It has been hard. It has felt too hard. It would have been a hard week if sickness was the only thing we were walking through, but it has also been hard because this upheaval has come in the middle of everything else changing–the last week of my beloved job, our send-off at church, multiple house showings, and interviewing for new jobs in a new city. I have so many emotions bubbling and so many thoughts swirling just because we are moving away from home. But with the reality of life and death on the table, things have felt, just, too much.

And I have prayed and wept and stared at the darkness in the night. It has been too much. I am coming to find that all of life is too much for me. The weight of raising children in this difficult world? Too much. The stress of doing any job with meaning and purpose? Too much. The work of keeping a marriage vibrant and beautiful in trying seasons? Too much.

All of it. Too much.

I cannot carry any of it. At the end of the day–even at the beginning of it–I am weak. I am unable to do anything truly good on my own.

But my hope for this past week–my hope for any week, really–has been this:

For while we were still weak, at the right time Christ died for the ungodly. For one will scarcely die for a righteous person—though perhaps for a good person one would dare even to die—but God shows his love for us in that while we were still sinners, Christ died for us. [Romans 5:6-8]

I never have to be strong for Christ to love me, to save me, to heal me and help me. The Truth whispers to my heart that God’s power is actually, surprisingly, drawn to weakness. He loves working through weakness. He loves being with me and meeting me in those places where I feel broken and unable to move forward. He is with me. He is enough.

He loves doing the same for you. If you feel tired and worn down and like life is too hard and too much, his love and presence is enough for you. He is with you. You are not alone.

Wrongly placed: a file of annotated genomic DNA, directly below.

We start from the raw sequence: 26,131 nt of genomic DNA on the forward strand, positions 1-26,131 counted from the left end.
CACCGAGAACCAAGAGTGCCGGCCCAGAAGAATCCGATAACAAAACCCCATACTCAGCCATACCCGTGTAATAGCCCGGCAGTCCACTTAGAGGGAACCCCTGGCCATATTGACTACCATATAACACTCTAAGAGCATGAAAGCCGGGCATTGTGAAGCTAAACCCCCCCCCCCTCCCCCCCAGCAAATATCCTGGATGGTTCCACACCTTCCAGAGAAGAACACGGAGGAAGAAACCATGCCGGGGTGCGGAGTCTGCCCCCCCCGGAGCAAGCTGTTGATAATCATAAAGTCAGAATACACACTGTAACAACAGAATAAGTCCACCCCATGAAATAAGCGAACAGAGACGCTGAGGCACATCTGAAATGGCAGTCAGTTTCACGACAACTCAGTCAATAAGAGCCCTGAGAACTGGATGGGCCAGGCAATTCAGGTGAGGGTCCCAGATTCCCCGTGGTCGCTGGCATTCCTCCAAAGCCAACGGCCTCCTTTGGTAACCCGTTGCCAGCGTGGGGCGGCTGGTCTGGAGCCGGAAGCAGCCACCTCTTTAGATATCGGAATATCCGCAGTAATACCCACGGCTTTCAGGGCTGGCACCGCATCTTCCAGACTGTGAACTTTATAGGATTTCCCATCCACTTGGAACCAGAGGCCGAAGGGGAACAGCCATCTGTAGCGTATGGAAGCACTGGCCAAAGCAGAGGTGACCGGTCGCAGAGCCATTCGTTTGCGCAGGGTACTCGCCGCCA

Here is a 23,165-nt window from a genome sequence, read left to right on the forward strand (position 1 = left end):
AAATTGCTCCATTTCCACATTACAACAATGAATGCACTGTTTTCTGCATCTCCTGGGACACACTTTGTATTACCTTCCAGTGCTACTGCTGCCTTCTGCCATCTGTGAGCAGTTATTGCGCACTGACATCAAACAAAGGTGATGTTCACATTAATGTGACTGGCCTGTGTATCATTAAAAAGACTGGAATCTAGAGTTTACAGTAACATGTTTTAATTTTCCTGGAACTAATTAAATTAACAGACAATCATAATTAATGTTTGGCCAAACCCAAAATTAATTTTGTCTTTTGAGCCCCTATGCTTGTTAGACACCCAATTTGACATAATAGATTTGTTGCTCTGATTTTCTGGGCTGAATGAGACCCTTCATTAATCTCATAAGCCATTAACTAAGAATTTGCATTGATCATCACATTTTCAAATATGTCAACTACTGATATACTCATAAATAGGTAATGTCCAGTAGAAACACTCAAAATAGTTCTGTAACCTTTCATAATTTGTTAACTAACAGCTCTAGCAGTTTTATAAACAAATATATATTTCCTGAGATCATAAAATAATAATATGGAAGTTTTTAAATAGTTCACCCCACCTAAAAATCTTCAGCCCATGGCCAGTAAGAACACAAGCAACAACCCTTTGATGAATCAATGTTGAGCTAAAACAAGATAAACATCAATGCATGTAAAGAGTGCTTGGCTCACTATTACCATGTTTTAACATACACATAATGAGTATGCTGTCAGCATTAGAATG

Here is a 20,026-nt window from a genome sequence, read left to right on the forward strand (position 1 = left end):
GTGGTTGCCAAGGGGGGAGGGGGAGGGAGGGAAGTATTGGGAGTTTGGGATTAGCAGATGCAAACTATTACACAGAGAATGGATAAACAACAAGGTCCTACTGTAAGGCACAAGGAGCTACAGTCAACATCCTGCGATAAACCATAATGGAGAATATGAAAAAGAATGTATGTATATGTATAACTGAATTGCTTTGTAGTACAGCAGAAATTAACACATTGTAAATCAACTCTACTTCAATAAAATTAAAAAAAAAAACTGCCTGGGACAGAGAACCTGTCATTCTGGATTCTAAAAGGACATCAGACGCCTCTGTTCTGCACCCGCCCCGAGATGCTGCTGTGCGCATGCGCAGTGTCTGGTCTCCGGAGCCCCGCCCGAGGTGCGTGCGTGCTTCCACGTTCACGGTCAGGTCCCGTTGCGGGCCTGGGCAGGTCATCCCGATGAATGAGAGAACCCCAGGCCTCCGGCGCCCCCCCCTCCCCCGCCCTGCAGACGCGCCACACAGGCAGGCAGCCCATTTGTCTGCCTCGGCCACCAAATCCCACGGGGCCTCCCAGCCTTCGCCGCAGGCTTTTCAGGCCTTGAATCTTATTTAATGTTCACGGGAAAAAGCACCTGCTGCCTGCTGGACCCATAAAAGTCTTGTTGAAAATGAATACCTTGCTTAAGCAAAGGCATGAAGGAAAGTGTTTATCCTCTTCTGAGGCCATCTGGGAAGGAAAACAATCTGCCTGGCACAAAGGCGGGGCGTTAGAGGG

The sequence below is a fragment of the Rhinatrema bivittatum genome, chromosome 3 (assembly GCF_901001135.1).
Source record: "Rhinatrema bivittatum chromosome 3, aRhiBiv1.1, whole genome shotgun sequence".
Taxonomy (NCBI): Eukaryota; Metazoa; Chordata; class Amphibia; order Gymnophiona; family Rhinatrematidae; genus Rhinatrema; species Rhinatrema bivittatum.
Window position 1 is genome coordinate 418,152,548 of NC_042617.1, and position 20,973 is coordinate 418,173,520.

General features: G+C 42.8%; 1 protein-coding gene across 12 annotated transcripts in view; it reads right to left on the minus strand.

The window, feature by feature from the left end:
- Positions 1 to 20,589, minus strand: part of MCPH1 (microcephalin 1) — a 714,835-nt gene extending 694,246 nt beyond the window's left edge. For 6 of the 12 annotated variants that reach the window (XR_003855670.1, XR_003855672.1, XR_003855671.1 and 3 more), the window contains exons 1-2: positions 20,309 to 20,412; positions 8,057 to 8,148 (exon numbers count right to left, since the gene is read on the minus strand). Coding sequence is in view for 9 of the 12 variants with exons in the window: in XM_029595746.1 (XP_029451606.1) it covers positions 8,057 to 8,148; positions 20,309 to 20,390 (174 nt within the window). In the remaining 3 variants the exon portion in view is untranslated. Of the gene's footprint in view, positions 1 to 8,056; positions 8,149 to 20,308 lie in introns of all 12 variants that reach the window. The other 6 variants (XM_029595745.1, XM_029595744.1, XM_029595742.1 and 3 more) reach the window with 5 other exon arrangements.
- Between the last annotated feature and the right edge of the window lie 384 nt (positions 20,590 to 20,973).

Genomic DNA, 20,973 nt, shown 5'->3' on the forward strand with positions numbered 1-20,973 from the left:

I have found such peace in Jesus in these hard days. Not because he is giving me answers or perfect circumstances, but because he is giving me more of himself. More of his presence. More of his hope. And I am experiencing, again, that He is enough. He makes what feels too hard a load that I can carry, because he shoulders it with me. He makes what feels like too much a lighter weight, because he carries it for me. 

I threw up my hands this week, in worship and in sorrow. Both are gifts to Jesus, because he knows the cost of my pain.

And he knows the cost of your pain; he knows what is too hard and too much for you. It doesn’t matter if what you’re going through is easier for others. He understands. It is hard. It is too much.

And yet, Jesus is greater. He is kinder. And He is enough.  Throw your hands up in your suffering and in your worship, and let Jesus meet you in that place with his Word and his presence and his love.

He is with you. You are not alone. He who has already died for us in our weakness–He is the same one who will also give us what we need to walk through another day, another week, another year. He will give us more of himself. And that is enough.

May you know his presence and his peace this week. May you know his love.

Trusting God When Life Changes

Trusting God When Life Changes: The Joy of Walking with Jesus. www.annswindell.com